Adam Boote, director of Digital and Growth at Australian firm Localsearch, said in a statement that the latest iOS update would be "another whack" for small and medium-sized businesses which were running their own Facebook Ads.
"It essentially means Facebook can't get access to certain user data until the user approves for them to do so, which impacts targeting, and ultimately could drive lower returns on social advertising investment," said Boote whose company claims to support 28,000 businesses over the last 28 years.
The iOS changes were announced by Apple on 8 April, with the company saying that it would enforce new privacy notifications in version 14.5.
Regarding the new features, Apple said: "Starting in early 2021, iOS 14 and iPadOS 14 or later will require developers to get your permission before tracking your activity across other companies’ apps and websites for ads or data brokers."
The decision to introduce this feature was announced in June 2020, but Apple then said in September that it would delay the introduction to give digital advertisers time to adjust.
Said Boote: "Facebook is a business that needs money flowing in to keep operating. And the advertisers are those who allow the Facebook app to remain free for the general public to share thoughts, photos, and connect with family and friends.
"If businesses start to see fewer results at an increased cost from their Facebook Ads, they're either going to turn to professional agencies for help or stop using the platform entirely – and the less people who use the ad platform for advertising, the less revenue will go to Facebook."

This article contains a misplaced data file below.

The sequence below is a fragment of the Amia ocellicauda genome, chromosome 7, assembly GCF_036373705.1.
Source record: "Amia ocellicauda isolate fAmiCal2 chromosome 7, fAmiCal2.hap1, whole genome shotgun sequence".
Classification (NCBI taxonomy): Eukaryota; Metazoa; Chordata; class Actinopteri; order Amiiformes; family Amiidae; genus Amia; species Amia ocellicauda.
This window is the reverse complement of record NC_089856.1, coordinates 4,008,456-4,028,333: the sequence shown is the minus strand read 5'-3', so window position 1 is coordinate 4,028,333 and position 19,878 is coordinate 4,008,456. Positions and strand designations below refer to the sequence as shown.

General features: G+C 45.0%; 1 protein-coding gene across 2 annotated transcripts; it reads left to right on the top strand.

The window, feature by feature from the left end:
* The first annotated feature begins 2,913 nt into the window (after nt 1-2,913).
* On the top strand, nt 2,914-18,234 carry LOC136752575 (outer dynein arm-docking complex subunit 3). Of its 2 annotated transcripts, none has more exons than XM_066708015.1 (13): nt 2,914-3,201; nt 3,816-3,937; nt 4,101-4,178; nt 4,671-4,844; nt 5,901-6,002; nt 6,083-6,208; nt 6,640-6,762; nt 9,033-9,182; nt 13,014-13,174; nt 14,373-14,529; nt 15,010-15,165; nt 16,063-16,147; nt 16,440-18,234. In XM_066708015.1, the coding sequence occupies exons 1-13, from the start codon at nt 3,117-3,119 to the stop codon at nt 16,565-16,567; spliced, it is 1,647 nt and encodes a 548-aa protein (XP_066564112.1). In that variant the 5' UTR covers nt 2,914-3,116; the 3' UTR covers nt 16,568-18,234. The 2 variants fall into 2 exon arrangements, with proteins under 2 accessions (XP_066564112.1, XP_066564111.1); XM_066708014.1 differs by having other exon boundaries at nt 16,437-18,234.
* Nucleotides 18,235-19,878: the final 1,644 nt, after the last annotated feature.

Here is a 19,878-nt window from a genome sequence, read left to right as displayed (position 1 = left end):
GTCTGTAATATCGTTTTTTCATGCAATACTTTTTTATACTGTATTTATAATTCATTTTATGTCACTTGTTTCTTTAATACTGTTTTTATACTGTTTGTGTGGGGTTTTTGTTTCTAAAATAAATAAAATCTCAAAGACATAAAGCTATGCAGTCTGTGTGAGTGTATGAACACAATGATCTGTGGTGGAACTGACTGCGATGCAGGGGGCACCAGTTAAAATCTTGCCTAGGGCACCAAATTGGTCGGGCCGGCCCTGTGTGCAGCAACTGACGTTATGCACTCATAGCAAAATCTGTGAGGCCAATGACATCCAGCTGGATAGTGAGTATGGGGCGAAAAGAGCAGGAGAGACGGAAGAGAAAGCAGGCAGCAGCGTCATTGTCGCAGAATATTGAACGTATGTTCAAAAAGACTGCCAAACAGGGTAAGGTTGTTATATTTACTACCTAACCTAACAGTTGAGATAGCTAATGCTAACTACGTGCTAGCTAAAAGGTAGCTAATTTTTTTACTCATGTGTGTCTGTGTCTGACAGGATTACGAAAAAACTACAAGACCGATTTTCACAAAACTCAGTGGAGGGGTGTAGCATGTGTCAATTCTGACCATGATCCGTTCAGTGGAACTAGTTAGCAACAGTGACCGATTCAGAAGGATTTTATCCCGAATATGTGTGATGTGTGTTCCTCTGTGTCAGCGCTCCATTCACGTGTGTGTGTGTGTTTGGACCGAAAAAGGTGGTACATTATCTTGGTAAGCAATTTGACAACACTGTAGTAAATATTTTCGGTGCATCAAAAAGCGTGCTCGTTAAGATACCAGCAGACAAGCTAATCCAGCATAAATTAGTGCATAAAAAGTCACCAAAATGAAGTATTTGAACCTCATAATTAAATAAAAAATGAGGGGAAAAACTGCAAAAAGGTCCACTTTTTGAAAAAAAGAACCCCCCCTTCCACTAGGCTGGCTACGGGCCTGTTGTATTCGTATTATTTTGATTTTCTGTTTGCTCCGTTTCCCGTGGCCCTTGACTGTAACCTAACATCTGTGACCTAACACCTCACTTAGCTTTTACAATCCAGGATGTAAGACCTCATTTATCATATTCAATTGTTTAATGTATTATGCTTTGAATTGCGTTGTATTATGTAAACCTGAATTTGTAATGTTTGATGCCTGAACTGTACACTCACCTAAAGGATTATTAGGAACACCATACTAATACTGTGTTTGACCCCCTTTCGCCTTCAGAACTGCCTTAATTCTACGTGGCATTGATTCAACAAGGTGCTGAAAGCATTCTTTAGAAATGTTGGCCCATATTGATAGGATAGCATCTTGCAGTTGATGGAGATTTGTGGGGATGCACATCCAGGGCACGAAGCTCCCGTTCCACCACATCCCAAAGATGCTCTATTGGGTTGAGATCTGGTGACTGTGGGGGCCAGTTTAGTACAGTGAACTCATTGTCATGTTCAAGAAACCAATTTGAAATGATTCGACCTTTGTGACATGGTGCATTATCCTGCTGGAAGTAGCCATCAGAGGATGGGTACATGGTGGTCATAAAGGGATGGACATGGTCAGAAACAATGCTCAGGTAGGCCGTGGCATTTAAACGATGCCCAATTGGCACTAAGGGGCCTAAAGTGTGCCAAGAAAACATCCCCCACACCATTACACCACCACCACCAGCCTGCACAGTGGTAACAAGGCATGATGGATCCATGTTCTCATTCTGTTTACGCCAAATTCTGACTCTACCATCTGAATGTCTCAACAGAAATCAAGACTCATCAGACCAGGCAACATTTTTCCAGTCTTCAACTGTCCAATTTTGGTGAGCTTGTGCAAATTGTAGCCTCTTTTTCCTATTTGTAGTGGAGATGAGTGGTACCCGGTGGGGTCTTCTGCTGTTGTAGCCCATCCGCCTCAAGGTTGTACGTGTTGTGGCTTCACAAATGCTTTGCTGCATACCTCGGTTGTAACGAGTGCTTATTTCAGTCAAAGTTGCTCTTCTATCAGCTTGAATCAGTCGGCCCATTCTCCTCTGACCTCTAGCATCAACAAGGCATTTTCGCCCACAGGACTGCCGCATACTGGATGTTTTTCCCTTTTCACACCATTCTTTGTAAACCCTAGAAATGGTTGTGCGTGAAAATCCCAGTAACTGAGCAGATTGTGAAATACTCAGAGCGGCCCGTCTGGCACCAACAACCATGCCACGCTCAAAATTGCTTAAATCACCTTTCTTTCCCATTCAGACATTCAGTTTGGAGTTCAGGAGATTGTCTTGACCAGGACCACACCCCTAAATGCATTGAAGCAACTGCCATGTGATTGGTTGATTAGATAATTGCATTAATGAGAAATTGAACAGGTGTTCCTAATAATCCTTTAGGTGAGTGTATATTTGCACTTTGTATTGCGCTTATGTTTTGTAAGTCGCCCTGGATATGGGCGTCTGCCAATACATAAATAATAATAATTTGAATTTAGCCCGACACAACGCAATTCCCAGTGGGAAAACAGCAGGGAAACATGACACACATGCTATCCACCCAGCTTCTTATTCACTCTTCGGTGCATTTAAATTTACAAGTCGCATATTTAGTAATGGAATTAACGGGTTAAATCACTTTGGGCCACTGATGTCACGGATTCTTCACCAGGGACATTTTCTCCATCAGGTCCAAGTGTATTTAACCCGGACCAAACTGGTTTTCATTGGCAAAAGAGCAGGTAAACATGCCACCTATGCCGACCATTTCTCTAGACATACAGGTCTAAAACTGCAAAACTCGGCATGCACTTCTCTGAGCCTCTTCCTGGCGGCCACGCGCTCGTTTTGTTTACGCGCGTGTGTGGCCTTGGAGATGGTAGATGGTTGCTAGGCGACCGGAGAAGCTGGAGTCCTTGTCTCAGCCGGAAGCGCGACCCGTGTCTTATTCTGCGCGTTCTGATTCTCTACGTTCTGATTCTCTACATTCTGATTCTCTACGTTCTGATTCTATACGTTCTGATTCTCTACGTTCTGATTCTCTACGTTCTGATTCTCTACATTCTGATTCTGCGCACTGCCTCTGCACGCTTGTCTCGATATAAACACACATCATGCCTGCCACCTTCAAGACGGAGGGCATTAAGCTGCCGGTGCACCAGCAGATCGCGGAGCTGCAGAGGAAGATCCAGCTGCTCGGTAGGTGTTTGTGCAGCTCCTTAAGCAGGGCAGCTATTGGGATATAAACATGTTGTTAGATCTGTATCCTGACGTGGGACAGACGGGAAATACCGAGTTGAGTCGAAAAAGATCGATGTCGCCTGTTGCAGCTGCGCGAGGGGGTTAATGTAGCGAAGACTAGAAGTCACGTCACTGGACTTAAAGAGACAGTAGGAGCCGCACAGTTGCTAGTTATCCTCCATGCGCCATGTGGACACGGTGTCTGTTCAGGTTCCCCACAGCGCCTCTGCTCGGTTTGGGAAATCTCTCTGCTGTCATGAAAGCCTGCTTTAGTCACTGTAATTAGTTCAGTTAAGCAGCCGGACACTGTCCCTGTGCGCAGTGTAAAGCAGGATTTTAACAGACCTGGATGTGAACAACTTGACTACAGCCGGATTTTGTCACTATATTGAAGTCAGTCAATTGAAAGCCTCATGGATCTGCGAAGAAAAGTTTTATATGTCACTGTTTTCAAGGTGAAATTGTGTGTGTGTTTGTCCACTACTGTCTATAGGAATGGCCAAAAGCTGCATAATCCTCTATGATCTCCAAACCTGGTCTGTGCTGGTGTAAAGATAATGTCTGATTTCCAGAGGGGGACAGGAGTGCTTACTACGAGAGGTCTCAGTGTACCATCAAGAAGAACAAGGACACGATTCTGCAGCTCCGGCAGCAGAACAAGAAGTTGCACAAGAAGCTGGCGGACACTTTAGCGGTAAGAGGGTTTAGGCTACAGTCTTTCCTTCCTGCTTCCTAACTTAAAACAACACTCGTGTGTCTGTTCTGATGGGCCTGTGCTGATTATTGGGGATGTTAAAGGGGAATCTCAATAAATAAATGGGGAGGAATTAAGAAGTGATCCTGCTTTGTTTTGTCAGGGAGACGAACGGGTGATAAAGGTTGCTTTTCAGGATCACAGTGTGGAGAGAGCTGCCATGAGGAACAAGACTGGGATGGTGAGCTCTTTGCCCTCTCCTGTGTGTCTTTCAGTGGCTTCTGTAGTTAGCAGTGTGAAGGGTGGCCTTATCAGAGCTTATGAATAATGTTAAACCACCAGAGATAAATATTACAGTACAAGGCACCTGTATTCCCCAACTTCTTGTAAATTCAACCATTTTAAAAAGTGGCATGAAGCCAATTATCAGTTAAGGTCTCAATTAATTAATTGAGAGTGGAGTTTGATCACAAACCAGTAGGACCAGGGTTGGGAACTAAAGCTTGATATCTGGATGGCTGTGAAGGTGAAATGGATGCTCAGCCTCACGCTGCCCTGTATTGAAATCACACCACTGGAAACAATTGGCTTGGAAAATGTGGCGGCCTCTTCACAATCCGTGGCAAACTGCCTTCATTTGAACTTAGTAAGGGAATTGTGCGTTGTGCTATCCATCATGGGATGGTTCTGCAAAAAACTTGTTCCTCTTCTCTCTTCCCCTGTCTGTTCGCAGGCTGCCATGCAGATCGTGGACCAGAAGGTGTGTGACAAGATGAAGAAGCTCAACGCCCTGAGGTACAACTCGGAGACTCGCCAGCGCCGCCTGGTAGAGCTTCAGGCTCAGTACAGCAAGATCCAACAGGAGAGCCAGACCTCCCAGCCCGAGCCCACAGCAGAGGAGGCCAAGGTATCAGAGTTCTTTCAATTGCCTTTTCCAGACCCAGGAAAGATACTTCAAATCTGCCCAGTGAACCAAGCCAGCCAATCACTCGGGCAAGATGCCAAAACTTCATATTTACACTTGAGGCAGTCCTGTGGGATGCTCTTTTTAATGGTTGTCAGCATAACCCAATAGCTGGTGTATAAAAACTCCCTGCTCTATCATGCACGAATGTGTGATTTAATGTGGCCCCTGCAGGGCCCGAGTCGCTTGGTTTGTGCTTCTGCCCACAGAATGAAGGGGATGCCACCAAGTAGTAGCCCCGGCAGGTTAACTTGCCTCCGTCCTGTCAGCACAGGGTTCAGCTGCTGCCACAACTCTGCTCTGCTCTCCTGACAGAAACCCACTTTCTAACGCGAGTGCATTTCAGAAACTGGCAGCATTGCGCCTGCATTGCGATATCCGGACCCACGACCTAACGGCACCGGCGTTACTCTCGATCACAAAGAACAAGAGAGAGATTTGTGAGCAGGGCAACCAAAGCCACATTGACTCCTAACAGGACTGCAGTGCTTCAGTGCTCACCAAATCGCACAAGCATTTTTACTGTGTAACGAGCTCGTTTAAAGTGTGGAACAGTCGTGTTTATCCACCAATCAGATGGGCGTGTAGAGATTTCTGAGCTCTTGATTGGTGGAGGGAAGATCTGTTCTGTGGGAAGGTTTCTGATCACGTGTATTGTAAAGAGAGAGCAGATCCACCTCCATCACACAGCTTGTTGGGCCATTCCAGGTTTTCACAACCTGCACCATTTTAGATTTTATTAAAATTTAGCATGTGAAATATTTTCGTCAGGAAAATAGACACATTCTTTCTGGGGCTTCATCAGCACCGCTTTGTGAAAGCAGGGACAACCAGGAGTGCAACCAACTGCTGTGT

He said the result of this would be that the price of advertising on social [media] would increase for small businesses. Else, he added, the day could come when consumers would need to pay for certain features on Facebook.
"Facebook's response aims to overcome the fear factor associated with data collection, but it's a tough job. We'll need to do more to convince modern audiences on how it helps everyday business owners – especially off of the back of such a difficult 2020," said Boote.
"The effects of the media bargaining code on Facebook and Google this year are an example of the instability of the digital channels we rely on, no matter how giant. There are unlimited external factors and decisions that can affect the way we – consumers, businesses and society – operate online.
"It's a knock-on effect when one tech giant or government body implements a new software or law. It's important to stay across the changes and challenges coming and how you, as a business, can overcome them and push through."